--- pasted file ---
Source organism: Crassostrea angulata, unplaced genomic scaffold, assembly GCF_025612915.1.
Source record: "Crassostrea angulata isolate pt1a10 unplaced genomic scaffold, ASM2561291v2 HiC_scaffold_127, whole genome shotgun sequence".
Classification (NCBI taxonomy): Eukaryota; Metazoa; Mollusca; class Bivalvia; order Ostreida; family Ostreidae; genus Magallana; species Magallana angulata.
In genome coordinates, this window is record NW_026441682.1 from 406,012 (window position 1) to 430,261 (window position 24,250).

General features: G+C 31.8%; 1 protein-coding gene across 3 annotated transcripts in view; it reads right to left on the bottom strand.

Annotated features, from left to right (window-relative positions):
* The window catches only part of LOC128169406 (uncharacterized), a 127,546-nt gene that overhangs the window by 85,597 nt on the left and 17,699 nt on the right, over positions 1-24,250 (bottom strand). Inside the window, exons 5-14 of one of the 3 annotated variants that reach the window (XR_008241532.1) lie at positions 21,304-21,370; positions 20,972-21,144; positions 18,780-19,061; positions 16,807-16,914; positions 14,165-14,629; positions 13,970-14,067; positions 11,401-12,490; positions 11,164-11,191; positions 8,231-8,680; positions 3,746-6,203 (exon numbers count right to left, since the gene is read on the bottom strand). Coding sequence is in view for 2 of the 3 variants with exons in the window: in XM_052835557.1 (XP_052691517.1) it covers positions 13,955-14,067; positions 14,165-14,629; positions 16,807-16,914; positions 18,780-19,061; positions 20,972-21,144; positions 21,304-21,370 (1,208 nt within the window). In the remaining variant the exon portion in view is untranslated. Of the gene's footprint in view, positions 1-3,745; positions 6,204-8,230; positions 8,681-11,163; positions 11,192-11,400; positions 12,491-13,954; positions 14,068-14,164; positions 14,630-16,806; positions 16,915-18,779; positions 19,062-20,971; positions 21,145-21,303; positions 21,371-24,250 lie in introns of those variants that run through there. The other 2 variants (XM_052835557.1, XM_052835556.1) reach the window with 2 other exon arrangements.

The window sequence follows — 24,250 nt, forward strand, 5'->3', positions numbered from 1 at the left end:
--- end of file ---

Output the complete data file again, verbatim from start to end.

Source organism: Crassostrea angulata, unplaced genomic scaffold, assembly GCF_025612915.1.
Source record: "Crassostrea angulata isolate pt1a10 unplaced genomic scaffold, ASM2561291v2 HiC_scaffold_127, whole genome shotgun sequence".
Classification (NCBI taxonomy): Eukaryota; Metazoa; Mollusca; class Bivalvia; order Ostreida; family Ostreidae; genus Magallana; species Magallana angulata.
In genome coordinates, this window is record NW_026441682.1 from 406,012 (window position 1) to 430,261 (window position 24,250).

General features: G+C 31.8%; 1 protein-coding gene across 3 annotated transcripts in view; it reads right to left on the bottom strand.

Annotated features, from left to right (window-relative positions):
* The window catches only part of LOC128169406 (uncharacterized), a 127,546-nt gene that overhangs the window by 85,597 nt on the left and 17,699 nt on the right, over positions 1-24,250 (bottom strand). Inside the window, exons 5-14 of one of the 3 annotated variants that reach the window (XR_008241532.1) lie at positions 21,304-21,370; positions 20,972-21,144; positions 18,780-19,061; positions 16,807-16,914; positions 14,165-14,629; positions 13,970-14,067; positions 11,401-12,490; positions 11,164-11,191; positions 8,231-8,680; positions 3,746-6,203 (exon numbers count right to left, since the gene is read on the bottom strand). Coding sequence is in view for 2 of the 3 variants with exons in the window: in XM_052835557.1 (XP_052691517.1) it covers positions 13,955-14,067; positions 14,165-14,629; positions 16,807-16,914; positions 18,780-19,061; positions 20,972-21,144; positions 21,304-21,370 (1,208 nt within the window). In the remaining variant the exon portion in view is untranslated. Of the gene's footprint in view, positions 1-3,745; positions 6,204-8,230; positions 8,681-11,163; positions 11,192-11,400; positions 12,491-13,954; positions 14,068-14,164; positions 14,630-16,806; positions 16,915-18,779; positions 19,062-20,971; positions 21,145-21,303; positions 21,371-24,250 lie in introns of those variants that run through there. The other 2 variants (XM_052835557.1, XM_052835556.1) reach the window with 2 other exon arrangements.

The window sequence follows — 24,250 nt, forward strand, 5'->3', positions numbered from 1 at the left end: